Writer, Should You Ungate Your Online Content? | Web Design Relief

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Writer, Should You Ungate Your Online Content? | Web Design Relief

It’s been a marketing golden rule: Always gate your most valuable content. But is this still true today for author websites? As the gatekeeper of your author website, it is up to you to determine what content you will or won’t keep locked behind a sign-up form. The marketing experts at Web Design Relief have tips to help you determine if you should stick to the gated default or ungate your online content for visitors.

How To Determine If You Should Ungate Content

For writers, gated content is typically newsletters, blog posts, sample chapters, exclusive short stories, and other content that can only be accessed after joining a mailing list. While an email address is the most common information requested, a writer might also request full names, addresses, and phone numbers before revealing the locked-away content.

You may be wondering: Why would I ever gate my content? Don’t I want the largest number of people to see it as possible? However, there are a number of reasons why gating your content is an effective marketing strategy.

By requiring data input, gated content separates the real readers from false clicks and spam bots. This ensures your content gets into the hands of people who actually want to read it! Gated content is also a good idea if you’re looking to establish a large list of contacts. By building a substantial following to your mailing list, you’ll be able to keep readers in the know for your latest releases, readings, and events.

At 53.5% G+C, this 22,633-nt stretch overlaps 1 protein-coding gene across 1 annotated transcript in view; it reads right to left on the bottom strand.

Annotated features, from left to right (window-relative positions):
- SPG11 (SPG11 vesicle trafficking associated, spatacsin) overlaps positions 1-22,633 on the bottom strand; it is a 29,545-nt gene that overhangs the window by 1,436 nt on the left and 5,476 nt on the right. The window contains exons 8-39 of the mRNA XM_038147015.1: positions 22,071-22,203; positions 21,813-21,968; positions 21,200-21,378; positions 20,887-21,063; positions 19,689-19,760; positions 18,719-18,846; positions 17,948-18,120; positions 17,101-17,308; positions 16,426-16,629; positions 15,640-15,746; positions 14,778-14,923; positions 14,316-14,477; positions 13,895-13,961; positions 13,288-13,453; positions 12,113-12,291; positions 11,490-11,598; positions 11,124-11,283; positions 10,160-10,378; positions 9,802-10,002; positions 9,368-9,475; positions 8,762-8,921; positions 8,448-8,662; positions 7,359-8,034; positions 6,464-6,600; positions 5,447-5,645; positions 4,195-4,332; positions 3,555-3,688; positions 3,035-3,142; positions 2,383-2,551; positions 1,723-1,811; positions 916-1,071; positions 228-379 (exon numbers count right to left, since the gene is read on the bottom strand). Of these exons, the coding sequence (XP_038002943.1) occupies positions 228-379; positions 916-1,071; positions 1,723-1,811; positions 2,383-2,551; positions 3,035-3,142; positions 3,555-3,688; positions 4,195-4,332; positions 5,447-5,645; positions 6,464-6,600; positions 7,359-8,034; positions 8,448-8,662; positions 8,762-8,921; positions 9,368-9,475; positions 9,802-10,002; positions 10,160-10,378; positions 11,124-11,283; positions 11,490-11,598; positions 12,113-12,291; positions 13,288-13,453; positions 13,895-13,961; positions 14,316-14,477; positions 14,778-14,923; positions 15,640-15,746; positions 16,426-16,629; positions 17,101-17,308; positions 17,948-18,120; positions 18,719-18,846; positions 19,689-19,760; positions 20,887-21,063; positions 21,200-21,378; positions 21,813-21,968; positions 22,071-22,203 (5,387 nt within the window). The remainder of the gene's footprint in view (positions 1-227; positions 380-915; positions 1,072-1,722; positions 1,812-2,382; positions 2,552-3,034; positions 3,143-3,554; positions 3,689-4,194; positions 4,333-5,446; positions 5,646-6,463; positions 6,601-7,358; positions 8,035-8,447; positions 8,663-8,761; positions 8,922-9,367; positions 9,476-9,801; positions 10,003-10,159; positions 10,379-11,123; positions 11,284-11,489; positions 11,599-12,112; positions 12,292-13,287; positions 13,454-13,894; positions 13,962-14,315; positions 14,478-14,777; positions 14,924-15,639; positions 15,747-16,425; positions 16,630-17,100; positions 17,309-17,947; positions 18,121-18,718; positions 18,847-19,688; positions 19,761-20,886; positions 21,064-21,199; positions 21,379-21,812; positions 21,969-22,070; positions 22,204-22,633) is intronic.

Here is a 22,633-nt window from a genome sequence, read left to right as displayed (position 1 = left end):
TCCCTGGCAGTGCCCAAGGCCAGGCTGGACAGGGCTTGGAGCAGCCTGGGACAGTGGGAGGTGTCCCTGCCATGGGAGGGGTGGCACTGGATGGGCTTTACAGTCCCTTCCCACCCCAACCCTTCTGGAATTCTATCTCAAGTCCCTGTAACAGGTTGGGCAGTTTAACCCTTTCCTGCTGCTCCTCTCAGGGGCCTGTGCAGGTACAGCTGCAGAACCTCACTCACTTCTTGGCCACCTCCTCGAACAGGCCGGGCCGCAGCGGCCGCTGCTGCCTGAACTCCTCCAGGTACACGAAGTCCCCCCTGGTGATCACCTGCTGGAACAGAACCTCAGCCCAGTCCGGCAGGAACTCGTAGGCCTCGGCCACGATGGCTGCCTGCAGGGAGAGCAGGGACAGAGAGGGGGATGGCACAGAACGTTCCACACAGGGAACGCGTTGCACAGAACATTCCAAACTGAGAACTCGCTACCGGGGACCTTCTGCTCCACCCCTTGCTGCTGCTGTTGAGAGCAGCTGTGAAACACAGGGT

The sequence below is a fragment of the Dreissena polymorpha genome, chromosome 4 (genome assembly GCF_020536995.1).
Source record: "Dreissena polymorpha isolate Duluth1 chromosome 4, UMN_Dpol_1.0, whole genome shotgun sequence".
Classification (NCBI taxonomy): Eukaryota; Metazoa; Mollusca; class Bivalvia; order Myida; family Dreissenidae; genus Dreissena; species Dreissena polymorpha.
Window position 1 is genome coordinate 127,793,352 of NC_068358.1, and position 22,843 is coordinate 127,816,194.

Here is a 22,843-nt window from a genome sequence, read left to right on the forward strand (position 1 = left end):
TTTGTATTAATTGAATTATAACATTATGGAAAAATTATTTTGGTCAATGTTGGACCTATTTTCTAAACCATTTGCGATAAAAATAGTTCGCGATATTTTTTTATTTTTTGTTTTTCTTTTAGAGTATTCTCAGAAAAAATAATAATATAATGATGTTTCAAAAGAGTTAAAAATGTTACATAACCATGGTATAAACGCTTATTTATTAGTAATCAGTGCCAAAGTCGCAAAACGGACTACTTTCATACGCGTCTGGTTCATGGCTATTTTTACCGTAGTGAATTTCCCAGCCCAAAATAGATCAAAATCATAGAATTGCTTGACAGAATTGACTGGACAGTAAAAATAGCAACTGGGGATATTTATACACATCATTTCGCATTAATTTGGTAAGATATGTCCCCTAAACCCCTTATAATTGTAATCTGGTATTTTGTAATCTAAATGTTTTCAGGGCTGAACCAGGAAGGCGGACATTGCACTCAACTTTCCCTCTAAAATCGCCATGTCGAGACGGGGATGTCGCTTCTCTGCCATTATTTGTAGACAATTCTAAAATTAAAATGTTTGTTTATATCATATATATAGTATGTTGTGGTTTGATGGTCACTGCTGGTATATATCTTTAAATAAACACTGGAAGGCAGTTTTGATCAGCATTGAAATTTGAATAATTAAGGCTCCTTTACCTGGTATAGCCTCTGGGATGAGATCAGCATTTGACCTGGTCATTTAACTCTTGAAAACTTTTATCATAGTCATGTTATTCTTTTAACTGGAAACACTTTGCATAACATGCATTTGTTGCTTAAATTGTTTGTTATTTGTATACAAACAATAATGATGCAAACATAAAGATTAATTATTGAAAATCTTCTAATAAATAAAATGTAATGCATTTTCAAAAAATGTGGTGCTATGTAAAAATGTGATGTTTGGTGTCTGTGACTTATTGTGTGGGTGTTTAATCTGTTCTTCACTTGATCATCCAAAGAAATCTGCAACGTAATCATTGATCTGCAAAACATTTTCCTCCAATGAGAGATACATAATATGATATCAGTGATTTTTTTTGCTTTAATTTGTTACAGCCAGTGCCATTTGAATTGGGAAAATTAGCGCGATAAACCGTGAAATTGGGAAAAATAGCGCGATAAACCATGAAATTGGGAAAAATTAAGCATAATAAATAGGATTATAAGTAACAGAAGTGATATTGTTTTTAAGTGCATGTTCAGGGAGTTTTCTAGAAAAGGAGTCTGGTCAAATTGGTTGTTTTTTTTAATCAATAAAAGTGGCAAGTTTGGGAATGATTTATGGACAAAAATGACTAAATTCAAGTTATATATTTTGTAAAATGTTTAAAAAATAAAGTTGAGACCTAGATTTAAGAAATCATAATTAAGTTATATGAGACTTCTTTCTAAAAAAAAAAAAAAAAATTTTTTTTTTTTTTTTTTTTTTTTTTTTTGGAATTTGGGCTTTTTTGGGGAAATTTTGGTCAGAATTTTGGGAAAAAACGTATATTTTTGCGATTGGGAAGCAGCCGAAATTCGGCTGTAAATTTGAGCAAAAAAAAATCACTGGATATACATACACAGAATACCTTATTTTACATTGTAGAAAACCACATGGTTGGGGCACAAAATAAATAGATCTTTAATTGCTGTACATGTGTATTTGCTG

When To Gate Content

A good rule of thumb is to keep important, special content gated. If there is something on your author website that people can’t get anywhere else (like an exclusive short story, poem, or book excerpt), it’s fair game to keep it gated. We also recommend keeping high-effort content gated, such as free e-books, PDFs, or videos, because gating creates a sense of value. Consider gating content that is a multipart series or a promise of first access to content that is later to come. You’ll build your readership and establish a long-term connection with readers who are genuinely interested in your content.

Be careful not to over-gate your website! Visitors need something to read and share that doesn’t require disclosing their personal information or email.

When To Ungate Content

If you have limited content, you shouldn’t lock it behind a gate—you won’t have enough content for your author website! You also shouldn’t gate your most popular content or blog posts, because this will limit your initial exposure to potential followers and limit the growth of your author brand awareness. And gated content can’t contribute to your website’s SEO if search bots can’t find it.

You may also want to avoid gating any content you want shared on social media. It’s much easier to share a post or page on Facebook, Twitter, and other social media platforms without the friction of a sign-up form.

Your audience will benefit from both free and exclusive content they can read on a regular basis. Having some of your content ungated will help visitors build trust and become more familiar with your writing. Removing the barrier allows your audience to access the information you want to share. But gated content shouldn’t be considered a negative aspect of your author website. In fact, gated content can be mutually beneficial for both the author and the visitor—just be sure your barrier suits the prize behind the gate.


Question: What content would you sign up for?


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